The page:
Richard Belzer, best known as Detective John Munch on “Law & Order: SVU,” discusses his conspiracy-theory book at Bethesda Row Saturday. (Sophie Pyle for Bethesda Row)

The TV star climbed onto the small stage outside a shoe boutique in downtown Bethesda on Saturday to a smattering of applause from about 50 fans.

“Here we are in Bethesda, Maryland,” Richard Belzer said musingly. “What is Bethesda known for, beyond the hospital? Is that it?”

Belzer, 68, is not a detective; he just plays one on TV, on the long-running “Law & Order: SVU.” But he’s written a book that trades on that image — “Dead Wrong: Straight Facts on the Country’s Most Controversial Cover-Ups” — and now the star is like any old author, hitting the bookstore/interview circuit to try to sell the darn thing. On a morning TV show in NYC this month, the edgy former stand-up comedian shocked hosts with a sodomy joke and a Nazi salute. So of course, we had to come out to the Bethesda Row Arts Festival to hear him hold forth darkly on how the feds killed Marilyn Monroe and Martin Luther King Jr. But who else would turn out?

Here was the shocker: For every scruffy middle-aged guy with an urgent question about the Bush family’s involvement in the Bay of Pigs, there were probably two women in skinny jeans/cute scarves who really wanted a photo with Belzer — and were not the least bit put off by all this talk of CIA death squads and coverups.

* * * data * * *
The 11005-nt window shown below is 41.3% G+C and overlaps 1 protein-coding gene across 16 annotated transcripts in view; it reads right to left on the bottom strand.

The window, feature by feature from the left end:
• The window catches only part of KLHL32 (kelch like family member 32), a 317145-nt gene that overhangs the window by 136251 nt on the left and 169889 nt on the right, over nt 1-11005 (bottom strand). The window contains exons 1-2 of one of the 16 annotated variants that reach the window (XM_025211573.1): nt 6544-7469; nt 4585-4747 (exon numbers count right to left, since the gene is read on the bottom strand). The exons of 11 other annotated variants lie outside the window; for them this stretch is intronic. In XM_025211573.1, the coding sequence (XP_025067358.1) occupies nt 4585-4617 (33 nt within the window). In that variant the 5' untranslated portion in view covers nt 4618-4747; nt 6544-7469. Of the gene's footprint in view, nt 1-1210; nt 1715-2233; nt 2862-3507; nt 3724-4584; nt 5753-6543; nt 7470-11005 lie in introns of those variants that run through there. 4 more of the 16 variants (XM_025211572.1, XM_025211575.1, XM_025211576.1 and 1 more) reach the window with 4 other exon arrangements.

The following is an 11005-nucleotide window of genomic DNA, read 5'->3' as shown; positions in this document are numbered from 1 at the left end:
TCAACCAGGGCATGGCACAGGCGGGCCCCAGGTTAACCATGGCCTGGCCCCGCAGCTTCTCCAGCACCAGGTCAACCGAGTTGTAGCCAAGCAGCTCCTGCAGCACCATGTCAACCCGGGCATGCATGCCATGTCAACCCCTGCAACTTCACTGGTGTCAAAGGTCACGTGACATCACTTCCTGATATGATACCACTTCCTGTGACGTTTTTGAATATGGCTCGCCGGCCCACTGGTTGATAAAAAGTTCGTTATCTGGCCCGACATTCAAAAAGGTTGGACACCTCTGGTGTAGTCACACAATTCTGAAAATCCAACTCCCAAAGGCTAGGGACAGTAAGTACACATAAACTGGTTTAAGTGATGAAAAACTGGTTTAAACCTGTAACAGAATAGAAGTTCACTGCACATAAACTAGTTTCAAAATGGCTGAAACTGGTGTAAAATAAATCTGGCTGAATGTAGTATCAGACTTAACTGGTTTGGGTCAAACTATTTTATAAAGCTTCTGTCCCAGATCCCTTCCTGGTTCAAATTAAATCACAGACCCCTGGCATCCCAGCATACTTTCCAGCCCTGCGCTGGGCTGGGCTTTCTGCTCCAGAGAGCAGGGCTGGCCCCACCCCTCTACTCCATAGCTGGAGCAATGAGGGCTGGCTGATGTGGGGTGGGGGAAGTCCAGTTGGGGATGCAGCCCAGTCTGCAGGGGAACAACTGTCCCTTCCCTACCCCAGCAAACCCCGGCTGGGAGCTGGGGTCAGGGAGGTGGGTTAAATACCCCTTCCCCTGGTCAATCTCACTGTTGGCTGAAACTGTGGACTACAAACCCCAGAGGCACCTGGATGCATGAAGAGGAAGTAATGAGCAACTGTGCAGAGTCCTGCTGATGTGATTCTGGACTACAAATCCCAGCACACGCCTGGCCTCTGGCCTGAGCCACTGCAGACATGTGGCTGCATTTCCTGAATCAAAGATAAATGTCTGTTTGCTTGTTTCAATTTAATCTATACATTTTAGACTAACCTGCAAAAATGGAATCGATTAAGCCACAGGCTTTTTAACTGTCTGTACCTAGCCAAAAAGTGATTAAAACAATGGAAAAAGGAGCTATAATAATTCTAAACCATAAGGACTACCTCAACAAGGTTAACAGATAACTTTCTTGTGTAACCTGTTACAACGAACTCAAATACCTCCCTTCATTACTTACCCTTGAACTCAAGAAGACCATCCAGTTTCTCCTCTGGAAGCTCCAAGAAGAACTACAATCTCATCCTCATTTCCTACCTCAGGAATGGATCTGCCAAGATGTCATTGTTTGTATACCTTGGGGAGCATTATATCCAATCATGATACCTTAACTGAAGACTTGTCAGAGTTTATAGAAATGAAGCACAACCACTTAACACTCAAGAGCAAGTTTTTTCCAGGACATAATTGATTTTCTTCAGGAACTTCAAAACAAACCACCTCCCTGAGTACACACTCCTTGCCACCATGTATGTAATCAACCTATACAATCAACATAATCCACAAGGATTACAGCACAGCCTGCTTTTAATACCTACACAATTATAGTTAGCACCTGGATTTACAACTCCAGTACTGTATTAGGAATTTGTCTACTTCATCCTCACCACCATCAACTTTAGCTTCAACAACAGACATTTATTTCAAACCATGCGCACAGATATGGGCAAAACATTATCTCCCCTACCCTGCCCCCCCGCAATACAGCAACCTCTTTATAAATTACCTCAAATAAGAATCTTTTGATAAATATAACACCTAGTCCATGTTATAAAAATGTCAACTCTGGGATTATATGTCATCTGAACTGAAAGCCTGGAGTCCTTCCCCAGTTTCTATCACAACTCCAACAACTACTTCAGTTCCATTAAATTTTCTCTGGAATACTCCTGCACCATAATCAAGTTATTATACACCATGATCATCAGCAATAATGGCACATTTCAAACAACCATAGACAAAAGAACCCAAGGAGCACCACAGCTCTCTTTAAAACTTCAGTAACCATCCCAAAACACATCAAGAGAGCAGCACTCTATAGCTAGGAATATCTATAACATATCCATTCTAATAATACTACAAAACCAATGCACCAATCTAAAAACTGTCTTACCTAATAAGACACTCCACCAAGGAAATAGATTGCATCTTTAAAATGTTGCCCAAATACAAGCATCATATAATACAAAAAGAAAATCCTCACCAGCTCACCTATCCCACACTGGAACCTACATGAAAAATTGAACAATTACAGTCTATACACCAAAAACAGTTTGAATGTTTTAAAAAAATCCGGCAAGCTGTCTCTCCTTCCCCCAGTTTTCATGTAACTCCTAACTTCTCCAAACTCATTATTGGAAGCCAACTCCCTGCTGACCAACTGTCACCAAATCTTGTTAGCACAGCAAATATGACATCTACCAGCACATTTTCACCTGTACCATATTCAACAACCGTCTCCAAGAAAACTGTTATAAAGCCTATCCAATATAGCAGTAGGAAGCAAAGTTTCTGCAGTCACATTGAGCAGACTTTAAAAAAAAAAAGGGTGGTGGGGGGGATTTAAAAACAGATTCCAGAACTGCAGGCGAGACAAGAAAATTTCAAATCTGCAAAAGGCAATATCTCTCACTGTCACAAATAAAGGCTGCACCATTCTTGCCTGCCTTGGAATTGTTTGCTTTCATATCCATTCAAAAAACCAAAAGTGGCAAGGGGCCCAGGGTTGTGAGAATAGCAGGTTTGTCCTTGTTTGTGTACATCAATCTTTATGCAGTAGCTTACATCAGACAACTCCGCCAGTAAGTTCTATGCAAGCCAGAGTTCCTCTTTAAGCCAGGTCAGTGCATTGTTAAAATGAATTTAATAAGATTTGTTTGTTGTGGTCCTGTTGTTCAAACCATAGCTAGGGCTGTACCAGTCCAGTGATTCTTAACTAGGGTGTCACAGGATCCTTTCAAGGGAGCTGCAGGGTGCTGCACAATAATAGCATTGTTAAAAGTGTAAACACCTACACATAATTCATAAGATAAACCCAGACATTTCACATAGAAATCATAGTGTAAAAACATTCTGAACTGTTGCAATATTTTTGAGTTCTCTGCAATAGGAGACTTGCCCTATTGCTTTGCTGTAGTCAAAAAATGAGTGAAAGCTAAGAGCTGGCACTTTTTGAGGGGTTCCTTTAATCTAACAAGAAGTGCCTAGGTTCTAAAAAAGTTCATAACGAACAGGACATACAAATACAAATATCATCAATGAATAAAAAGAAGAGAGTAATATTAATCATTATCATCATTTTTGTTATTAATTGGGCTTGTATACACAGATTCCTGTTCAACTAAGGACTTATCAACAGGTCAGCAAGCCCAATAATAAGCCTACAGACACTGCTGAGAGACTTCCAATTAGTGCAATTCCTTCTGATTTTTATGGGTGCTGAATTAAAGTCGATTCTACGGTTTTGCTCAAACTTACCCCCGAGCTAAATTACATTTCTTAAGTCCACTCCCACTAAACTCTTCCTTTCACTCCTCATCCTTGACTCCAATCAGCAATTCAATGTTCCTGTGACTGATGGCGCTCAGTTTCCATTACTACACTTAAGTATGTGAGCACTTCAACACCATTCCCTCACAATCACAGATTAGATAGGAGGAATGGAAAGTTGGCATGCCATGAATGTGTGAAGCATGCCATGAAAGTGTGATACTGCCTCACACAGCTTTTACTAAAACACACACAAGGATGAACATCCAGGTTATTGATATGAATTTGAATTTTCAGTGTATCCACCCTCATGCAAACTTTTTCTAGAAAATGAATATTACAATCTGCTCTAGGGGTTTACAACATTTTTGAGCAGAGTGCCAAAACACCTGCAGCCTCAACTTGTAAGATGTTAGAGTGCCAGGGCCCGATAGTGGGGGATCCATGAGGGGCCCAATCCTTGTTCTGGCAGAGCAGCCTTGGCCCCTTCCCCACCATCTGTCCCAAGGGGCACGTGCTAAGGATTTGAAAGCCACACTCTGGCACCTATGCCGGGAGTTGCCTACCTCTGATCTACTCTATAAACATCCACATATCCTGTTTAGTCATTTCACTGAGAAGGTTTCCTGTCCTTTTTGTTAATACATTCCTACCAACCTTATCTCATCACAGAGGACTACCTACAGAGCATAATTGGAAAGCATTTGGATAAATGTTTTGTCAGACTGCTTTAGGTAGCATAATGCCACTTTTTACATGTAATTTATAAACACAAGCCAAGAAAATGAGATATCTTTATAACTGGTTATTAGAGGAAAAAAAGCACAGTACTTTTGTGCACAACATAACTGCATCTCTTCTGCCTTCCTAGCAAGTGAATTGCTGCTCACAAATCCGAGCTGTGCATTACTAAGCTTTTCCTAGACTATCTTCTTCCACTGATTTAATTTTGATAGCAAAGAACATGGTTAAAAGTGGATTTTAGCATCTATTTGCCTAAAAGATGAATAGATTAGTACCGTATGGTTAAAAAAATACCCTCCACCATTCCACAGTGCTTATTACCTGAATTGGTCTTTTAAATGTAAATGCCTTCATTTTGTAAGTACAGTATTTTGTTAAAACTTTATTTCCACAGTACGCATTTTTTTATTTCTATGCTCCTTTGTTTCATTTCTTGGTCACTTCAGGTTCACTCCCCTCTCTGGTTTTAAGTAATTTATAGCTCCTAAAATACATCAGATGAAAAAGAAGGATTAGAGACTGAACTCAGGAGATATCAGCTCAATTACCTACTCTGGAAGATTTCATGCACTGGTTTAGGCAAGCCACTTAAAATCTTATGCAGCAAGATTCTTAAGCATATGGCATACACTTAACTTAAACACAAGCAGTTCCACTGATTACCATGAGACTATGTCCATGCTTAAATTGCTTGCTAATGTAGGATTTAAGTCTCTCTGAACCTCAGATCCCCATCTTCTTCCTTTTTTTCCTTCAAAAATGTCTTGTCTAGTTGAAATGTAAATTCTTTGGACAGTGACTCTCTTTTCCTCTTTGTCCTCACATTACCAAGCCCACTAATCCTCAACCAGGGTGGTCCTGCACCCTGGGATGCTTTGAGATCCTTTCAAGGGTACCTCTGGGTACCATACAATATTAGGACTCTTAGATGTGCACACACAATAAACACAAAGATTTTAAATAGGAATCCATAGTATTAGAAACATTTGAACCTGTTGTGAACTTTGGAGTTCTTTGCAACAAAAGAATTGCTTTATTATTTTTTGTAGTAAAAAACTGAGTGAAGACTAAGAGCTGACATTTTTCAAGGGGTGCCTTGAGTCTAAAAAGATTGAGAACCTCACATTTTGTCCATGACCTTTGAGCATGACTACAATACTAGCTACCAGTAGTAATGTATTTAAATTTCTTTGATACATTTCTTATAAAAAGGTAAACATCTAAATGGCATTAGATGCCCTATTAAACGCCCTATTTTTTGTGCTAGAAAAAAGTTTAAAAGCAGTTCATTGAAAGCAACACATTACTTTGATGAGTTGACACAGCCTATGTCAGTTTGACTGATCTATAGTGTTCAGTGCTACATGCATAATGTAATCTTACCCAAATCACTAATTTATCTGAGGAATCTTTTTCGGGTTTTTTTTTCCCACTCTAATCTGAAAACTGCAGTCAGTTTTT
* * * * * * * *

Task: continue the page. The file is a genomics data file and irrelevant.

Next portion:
Conspiracy theories: They’re so mainstream now!

Belzer sort of agreed with us. “In the ’50s and ’60s, a lot of people believed in their government, and believed the president was this paternal figure.” Now, “fortunately, the public is ready for anything,” he told us. “They don't trust the government anymore. And they really don’t trust much of the press.”

As usual, he dressed like an undertaker — black coat, black pants, black tie, tinted wire-frames — a look softened by the tiny poodle-terrier he brought along with him. And the mood was somehow light, even amid the dark material.

Why does the government cover up scandals? asked one woman.

“Out of institutional embarrassment,” Belzer said. “So we don’t look like we’re a crazy banana republic to the people in Russia.”

Any theory on the sudden death of conservative rabble-rouser Andrew Breitbart?

Belzer couldn’t see any reason why anyone would want to rub Breitbart out. “It was one of the few times I don’t believe in a conspiracy.”

The wartime death of JFK’s older brother Joe? “There are theories, not that he was assassinated but that he took the suicide mission on purpose. I don’t think he was killed.”

Could the grassy knoll happen today?

“No. They don’t need to kill people today. They have other ways.” He did not elaborate.

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